The thought may well not have crossed your mind – obviously you might not be a Christian, or even if you are, you might not observe Lent.

Lent, like Christmas, has a more complex origin and history than you might think.

The word Lent comes from the word lengthen, referring to the increasing length of daylight in the Spring. In theory it comprises the 40 days before Easter Sunday, though in practice it always lasts for a few more, as traditionally Sundays are not included as being part of the 40 – church calendars aside, it means the last day before the beginning of Lent is always taken to be Shrove Tuesday: Pancake Day.

Like Christmas, there’s no direct biblical basis for Lent, but most Christians would consider it to be a period of reflection, repentance and self-denial. Historically people undertook some form of fasting over Lent, often by not eating meat, but it’s now more usual to consider giving-up some small vice for Lent, such as chocolate, crisps or alcohol.

There is something attractive about the idea of giving something up that appeals to a wide spectrum of people.

For most of us there is some degree of disconnect between the way we would like to be, and the way we are. We know eating too much is bad for us, but we still do. We know staying up too late is bad for us, but we still do. We know we waste too much time watching TV/surfing the internet, but we still do.

Despite the best intentions we don’t always live-up to being the people we’d like to be.

Why ?

Because we’re human. We’re emotional, not just rational, and struggle with highs and lows of mood and resolve; we’re impulsive – frequently more concerned about enjoying the present moment than about the long-term consequences; and we have limited willpower – psychologists talk about ego-depletion, the idea that our self-control is a finite resource, and once we’ve used it up we inevitably cave-in !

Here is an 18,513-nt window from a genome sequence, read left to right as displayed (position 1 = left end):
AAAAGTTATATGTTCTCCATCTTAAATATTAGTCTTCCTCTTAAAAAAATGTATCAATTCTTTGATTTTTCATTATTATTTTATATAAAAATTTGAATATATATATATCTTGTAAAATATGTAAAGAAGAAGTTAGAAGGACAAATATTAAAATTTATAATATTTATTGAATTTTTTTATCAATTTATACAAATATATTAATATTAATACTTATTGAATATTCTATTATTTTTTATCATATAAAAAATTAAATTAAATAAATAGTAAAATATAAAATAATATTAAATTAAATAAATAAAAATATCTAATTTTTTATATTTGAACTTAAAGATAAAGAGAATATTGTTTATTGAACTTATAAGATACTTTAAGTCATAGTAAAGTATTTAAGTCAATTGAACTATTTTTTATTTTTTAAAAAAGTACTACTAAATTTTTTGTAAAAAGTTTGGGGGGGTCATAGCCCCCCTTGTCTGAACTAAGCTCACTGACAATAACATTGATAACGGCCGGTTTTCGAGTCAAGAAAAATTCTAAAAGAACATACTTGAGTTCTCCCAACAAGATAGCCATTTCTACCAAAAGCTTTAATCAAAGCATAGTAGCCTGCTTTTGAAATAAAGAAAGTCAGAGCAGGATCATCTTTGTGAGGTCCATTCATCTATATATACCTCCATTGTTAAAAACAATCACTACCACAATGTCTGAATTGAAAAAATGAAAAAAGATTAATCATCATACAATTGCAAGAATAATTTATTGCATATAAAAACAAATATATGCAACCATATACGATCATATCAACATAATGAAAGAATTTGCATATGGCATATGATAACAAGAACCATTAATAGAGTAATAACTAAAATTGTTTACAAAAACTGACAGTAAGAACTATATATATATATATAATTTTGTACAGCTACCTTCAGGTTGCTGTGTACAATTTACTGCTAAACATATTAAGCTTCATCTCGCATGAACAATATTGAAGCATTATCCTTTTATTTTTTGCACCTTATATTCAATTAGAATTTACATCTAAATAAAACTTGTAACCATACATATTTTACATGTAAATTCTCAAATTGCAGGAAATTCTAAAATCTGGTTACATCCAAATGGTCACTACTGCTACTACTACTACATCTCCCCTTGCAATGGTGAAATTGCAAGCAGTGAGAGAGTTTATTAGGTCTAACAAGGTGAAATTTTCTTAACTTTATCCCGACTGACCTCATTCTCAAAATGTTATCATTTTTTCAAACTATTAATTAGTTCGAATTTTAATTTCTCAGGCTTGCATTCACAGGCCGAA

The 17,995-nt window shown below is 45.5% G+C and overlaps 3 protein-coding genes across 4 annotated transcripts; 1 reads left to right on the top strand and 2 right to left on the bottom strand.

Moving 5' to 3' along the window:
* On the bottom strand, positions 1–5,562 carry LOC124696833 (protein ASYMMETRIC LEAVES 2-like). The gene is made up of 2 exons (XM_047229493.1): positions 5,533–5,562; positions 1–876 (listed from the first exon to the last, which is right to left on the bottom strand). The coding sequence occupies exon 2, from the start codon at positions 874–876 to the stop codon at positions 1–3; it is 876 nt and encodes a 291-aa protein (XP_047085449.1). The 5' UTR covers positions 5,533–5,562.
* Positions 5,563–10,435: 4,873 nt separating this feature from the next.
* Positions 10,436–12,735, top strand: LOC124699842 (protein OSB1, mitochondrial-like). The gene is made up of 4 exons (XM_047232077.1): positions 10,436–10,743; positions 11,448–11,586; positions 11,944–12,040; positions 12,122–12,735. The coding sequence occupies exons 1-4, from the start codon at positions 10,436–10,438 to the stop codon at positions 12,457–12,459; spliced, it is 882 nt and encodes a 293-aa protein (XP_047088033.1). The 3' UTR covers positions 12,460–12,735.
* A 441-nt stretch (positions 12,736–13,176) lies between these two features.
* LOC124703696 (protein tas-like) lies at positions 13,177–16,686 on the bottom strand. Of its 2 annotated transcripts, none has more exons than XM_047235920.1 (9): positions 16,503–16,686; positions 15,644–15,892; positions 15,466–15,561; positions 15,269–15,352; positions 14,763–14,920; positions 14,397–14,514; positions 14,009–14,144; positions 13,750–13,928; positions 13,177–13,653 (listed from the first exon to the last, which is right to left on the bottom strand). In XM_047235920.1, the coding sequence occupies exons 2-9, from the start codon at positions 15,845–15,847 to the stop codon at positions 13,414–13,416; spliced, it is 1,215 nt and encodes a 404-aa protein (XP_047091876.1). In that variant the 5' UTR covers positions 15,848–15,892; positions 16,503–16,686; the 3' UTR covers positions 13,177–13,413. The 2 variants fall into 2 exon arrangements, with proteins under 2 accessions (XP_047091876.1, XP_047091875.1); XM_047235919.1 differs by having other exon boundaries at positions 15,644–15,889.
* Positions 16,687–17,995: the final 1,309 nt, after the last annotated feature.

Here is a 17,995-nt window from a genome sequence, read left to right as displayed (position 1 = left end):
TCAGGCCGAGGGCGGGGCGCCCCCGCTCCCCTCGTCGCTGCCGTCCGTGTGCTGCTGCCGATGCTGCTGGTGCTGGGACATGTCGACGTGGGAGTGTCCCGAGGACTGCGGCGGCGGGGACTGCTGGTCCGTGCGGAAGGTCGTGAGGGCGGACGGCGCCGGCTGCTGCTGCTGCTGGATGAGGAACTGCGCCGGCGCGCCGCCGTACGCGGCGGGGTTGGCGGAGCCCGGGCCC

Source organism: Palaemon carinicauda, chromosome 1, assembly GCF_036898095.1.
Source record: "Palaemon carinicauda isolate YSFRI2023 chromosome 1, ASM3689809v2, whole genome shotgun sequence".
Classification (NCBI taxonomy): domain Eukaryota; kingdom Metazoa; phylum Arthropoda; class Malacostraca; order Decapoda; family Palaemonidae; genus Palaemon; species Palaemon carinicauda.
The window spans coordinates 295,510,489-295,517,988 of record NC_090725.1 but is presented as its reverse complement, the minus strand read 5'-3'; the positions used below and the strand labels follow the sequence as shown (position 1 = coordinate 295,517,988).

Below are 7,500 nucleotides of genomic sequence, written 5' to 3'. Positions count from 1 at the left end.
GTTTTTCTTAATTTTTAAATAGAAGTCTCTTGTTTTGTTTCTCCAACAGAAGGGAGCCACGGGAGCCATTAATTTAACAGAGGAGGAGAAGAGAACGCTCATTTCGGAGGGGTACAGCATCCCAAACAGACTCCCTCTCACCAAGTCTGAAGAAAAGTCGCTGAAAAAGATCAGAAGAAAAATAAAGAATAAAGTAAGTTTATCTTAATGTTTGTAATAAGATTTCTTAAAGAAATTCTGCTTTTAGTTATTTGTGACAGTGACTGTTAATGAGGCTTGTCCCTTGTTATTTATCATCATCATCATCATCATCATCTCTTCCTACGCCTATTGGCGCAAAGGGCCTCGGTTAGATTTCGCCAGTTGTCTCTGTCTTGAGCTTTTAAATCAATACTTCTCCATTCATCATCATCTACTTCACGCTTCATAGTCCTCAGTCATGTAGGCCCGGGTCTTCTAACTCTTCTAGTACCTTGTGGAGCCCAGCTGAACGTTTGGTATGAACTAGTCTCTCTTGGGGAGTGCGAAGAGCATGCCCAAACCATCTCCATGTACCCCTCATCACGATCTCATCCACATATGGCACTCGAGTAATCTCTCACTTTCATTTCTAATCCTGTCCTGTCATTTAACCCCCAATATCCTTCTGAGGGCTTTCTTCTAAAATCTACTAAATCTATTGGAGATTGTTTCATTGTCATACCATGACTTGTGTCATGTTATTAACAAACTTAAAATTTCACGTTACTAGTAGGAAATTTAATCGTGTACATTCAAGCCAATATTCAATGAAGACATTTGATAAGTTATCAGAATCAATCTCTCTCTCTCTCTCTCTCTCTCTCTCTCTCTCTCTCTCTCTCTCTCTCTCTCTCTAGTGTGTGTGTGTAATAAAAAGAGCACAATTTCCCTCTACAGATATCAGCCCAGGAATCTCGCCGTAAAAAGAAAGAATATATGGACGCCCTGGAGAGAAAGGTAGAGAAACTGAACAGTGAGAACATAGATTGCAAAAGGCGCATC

It does us good to strip some of the ‘junk’ from our lives from time to time – a sort of personal defragging. It also doesn’t hurt to exercise our willpower muscles occasionally. Matt Curtis of TED advocates trying something new for 30 days – short enough to be achievable, but long enough to make a difference to our long term habits.

Whether you’re thinking about giving something up for Lent, committing to some other short-term change in your life, in the hope of empowering something more permanent, or (perhaps) just pondering why not everyone is as perfect as you – you might want to ask yourself a few questions before you start:

Why am I giving this particular thing up ? What permanent change do I want to create ? How am I going to motivate myself when I start to run out of willpower ? Should I share what I’m doing with others or keep it private ? How am I going to celebrate when I’m successful ?

This Lent a number of friends of mine are taking part in something called the 6 Item Challenge (Blog Facebook) – only wearing six items of clothing for the whole of Lent (underwear thankfully excluded) !

The Challenge is in support of the organisation Labour Behind the Label, who campaign to draw attention to, and improve the often poor working conditions of those in the developing world who produce the majority of the clothing you’ve got in your wardrobes at home and you’re probably wearing right now.

As well as highlighting the ethical aspects of the global garment trade, they hope to raise money through sponsorship and donations, to support Labour Behind the Label’s work. If you’re looking for a worthy cause to support, minded to have a go yourself, or just pass on messages of support and encouragement, I’m sure they’ll be very pleased to hear from you (especially when they start to smell) !

As well as encouraging fairer, more ethical trade, the challenge also asks us to us to examine our attitudes to material possessions, and our ideas of personal image and sufficiency.

Whether you call it giving something-up for Lent, or spring cleaning – dejunking our lives from time to time might not be too bad an idea, and perhaps our clothes and wardrobes might not be too bad a place to start.

Photo by from The 6 Item Challenge

RELATED ARTICLES – Cleaning Out My Closet

Money is NOT the Root of all Evil

A guest post by Eric, a blogger from the site Coffee and Warm Showers. Eric made a decision to ‘escape the rat race’ and lead a conscious life – quitting his job, moving to the Idaho countryside and having downsized and de-stressed, is now living a life he describes as ‘anything but ordinary”.

We’ve all been lied to.

Our entire lives we’ve heard “money is the root of all evil.”  And it’s not true.